This is a shameless attempt to save the the most advanced civilization in
history from imminent self destruction by eliminating carbon emission,
dependence on foreign sources of fuel,obesity, hypertension and diabetes.
Cycling accomplishes all those things at once and helps us develop a better
understanding of ourselves, each other and our relationship to the cosmos.

Oh, horse puckey!
I like to ride bikes, have been doing it all my life.
The rest of that crap is just a fringe benefit,
and the blogosphere gives me a chance to share my interior
monologue with virtual rather than imaginary friends.

Monday, December 5, 2011

New positions for the old bike

As I mentioned a couple of days ago, I made the decision to raise the handlebars on my old TREK 560 road bike.  I'd been pretty spoiled by riding the Hunqapillar this past summer and thought, "wouldn't it be cool to have a lighter faster bike which felt like that."  I know what you are thinking, " another Riv owner drank Peterson's koolaid and never came back from the looking glass."  Maybe I got a little too much fairy dust up the nose, but dammit, a more comfortable bike will be ridden and enjoyed more often.  Won't it?
Well, anyway the biggest difference between the comfort levels has been the handlebar height.  I bought the stem riser from Riv, it takes a loooong 6mm allen wrench to install it, but that's just something we all need...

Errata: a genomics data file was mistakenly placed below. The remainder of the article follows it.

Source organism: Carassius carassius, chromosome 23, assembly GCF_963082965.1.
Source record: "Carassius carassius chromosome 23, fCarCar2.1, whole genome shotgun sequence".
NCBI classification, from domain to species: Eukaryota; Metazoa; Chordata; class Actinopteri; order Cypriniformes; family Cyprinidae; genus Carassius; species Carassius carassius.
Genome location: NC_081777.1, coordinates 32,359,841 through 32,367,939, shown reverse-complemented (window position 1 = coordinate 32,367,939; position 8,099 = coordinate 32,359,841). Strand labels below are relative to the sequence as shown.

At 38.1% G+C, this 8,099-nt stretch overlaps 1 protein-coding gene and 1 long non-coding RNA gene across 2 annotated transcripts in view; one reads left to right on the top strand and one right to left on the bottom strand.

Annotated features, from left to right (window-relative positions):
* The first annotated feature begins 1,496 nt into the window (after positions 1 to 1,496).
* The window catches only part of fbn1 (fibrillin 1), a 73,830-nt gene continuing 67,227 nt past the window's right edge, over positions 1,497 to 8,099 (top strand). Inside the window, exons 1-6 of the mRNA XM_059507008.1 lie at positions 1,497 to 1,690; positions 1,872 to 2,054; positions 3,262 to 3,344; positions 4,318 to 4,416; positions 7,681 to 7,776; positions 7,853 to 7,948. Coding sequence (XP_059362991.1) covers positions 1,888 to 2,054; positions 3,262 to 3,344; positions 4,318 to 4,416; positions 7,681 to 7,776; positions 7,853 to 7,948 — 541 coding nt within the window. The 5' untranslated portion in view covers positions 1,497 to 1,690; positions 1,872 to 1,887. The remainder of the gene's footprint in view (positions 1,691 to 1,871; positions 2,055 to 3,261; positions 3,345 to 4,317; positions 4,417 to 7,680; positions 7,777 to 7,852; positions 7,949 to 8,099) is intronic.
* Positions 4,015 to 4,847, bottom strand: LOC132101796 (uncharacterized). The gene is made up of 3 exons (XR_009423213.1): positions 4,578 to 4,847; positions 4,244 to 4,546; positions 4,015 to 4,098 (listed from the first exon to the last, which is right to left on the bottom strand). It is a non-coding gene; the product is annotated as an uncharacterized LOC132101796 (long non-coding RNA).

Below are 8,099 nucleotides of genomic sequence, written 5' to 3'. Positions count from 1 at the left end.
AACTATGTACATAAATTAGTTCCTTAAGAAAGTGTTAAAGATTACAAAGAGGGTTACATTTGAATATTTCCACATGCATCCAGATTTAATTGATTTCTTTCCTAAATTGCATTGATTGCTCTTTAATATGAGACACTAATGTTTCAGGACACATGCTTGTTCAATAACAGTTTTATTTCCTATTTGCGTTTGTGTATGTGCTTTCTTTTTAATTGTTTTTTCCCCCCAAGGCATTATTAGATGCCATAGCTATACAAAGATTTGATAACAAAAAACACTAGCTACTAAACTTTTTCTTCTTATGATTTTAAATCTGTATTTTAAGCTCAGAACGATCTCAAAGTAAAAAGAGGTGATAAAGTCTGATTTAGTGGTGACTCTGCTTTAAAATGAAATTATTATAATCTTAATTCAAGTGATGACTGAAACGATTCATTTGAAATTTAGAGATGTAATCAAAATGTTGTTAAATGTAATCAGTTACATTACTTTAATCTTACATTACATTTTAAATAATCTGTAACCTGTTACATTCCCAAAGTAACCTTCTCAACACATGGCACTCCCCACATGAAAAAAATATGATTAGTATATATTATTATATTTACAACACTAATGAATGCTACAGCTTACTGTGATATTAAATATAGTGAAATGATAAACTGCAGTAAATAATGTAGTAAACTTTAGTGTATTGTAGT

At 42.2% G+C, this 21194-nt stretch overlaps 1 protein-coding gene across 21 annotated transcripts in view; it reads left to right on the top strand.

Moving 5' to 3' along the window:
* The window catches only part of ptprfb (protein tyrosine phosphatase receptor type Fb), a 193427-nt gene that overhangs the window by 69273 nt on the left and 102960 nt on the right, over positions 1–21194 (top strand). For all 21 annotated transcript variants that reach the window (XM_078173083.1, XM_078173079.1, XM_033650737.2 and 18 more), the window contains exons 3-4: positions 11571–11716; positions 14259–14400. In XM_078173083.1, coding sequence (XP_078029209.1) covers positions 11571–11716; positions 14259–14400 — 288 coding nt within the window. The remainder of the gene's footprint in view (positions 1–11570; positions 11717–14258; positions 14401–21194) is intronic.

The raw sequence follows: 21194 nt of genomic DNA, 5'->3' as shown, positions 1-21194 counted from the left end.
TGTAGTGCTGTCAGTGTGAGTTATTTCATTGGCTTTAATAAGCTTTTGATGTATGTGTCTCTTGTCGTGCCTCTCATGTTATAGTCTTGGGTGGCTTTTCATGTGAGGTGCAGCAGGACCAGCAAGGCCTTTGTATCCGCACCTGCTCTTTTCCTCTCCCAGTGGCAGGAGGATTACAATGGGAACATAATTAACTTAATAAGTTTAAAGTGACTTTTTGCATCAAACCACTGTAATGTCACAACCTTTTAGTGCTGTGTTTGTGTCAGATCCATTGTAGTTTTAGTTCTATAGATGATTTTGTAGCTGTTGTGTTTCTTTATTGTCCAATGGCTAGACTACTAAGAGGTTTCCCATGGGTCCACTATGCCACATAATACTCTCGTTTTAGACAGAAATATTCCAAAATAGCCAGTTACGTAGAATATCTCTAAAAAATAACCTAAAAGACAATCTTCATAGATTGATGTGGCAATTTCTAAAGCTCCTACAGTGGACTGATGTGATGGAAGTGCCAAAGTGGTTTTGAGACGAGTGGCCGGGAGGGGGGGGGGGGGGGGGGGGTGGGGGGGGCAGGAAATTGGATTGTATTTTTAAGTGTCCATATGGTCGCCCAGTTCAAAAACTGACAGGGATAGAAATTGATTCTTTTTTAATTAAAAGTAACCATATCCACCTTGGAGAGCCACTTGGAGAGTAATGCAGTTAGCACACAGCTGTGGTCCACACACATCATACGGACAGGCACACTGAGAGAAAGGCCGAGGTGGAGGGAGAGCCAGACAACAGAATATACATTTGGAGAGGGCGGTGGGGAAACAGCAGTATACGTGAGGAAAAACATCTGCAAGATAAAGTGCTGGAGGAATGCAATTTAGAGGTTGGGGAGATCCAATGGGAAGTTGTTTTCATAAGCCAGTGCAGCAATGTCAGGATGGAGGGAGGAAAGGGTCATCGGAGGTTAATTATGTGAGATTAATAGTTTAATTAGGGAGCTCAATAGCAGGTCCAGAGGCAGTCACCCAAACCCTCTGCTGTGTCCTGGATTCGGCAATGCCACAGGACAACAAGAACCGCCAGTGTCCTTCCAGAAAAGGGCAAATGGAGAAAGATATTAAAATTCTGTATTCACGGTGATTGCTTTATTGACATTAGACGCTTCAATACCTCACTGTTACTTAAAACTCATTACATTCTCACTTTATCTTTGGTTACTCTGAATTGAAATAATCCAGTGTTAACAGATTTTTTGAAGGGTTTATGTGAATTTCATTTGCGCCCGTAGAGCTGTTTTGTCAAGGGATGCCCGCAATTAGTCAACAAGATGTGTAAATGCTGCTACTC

After installing it and inserting the old stem as low as possible the bars were already taller than the seat.
I certainly didn't want them any higher and was actually pleased at the appearance.  It looks a little goofy with that much stem showing, but the riser has a pretty nice finish and it doesn't look too much like a frankenbike.
I double checked the level and found the bars are maybe 1-1.5cm higher than the seat nose.  I could live with that.  I took a short ride, adjusted the seat back about 3 cm to give me a longer reach, added an impromptu fender (grocery bag on the rear rack) since it had been raining, and took off.
The bike was immediately more comfortable.  I found myself stretched out over the hoods most of the time.  Didn't feel any stress in my back or neck and didn't suffer that claustrophobic scrunch when down in the drops.  I had thought that wider bars would be good but have dismissed that after one ride.

I whipped right through a 20 mile morning and felt ready for more.  I was in Illinois for the weekend and couldn't really find any challenging hills, but the next challenge will be to test the Mega Range freewheel against some steep climbs.


  1. I just did similar on both of my bicycles. Getting the handlebars up above the seat just a bit also means I'm looking through my glasses instead of over them, which also results in a more comfortable head/neck position. Is a "touring" position of sorts. Am not a racer, so even if the position slowed me a bit that is ok!

  2. Obviously it's not an efficient "racer's tuck," but who am I kidding at 59?